Title: Mass Spectrometry Applications for Studying Ovarian Cancer
In nature, small molecules are often produced by macro- and microorganisms in order to facilitate communication and drive biological processes to the benefit (or detriment) of the community as a whole. Chemical gradients and chemical cues via the production of small molecules are ubiquitous across biological systems and my lab has previously applied imaging mass spectrometry (IMS) to study these cues and gradients in microbial systems. IMS can detect molecular signatures of interest in a sample as well as their spatial distributions across the entire sample. Taking advantage of known strengths of imaging on agar for bacteria, we have adapted IMS to be compatible with mammalian tissues and cells grown in a 3D agarose matrix, specifically focused on high grade serous ovarian cancer metastasis. We have used IMS to uncover the chemical exchange in cancer and have applied other mass spectrometry approaches to begin to explore the potential of microproteins for early screening approaches.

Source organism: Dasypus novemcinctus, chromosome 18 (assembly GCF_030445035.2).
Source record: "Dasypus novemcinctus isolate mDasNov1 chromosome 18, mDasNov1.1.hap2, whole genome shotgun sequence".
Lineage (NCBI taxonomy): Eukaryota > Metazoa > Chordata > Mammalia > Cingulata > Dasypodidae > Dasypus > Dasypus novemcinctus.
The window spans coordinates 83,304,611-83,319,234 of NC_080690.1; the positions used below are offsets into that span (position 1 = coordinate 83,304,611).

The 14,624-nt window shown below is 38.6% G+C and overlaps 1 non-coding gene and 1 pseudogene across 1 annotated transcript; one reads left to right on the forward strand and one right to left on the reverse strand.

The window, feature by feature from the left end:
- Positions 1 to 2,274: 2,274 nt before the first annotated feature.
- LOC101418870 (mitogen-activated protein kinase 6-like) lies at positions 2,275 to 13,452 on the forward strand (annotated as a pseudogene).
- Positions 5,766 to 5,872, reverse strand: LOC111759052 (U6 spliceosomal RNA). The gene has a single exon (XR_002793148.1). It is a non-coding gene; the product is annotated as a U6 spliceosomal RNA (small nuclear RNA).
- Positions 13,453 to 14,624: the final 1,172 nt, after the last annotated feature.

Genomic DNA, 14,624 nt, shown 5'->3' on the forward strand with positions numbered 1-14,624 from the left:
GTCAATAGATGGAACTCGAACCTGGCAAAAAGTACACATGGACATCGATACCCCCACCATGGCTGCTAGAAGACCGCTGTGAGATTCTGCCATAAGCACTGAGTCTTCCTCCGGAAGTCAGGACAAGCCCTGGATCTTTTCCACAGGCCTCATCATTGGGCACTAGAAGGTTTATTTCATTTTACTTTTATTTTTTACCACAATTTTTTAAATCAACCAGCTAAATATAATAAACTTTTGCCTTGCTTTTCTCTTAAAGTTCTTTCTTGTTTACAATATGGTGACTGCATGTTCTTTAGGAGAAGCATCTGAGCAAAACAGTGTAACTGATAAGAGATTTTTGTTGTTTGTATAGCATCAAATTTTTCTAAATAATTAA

Keywords: Mass Spectrometry, Ovarian Cancer, Screening, Imaging, Metabolomics
Dr. Sanchez was born and raised in Northern California. She attended Whitman College in
Walla Walla, WA where she obtained a Bachelor of Arts degree in Chemistry and became an IM dodgeball champion. Laura decided to pursue a Ph.D. in Chemistry at the University of
California, Santa Cruz after a NSF Summer Undergraduate Research Fellowship in Prof. Phil
Crews lab. She returned to UCSC to work for Prof. Roger Linington where her graduate studies encompassed medicinal chemistry and natural products drug discovery. She then joined join Prof. Pieter Dorrestein’s lab at UC San Diego as an NIH IRACDA Fellow.
Host: Prof. Ying Ge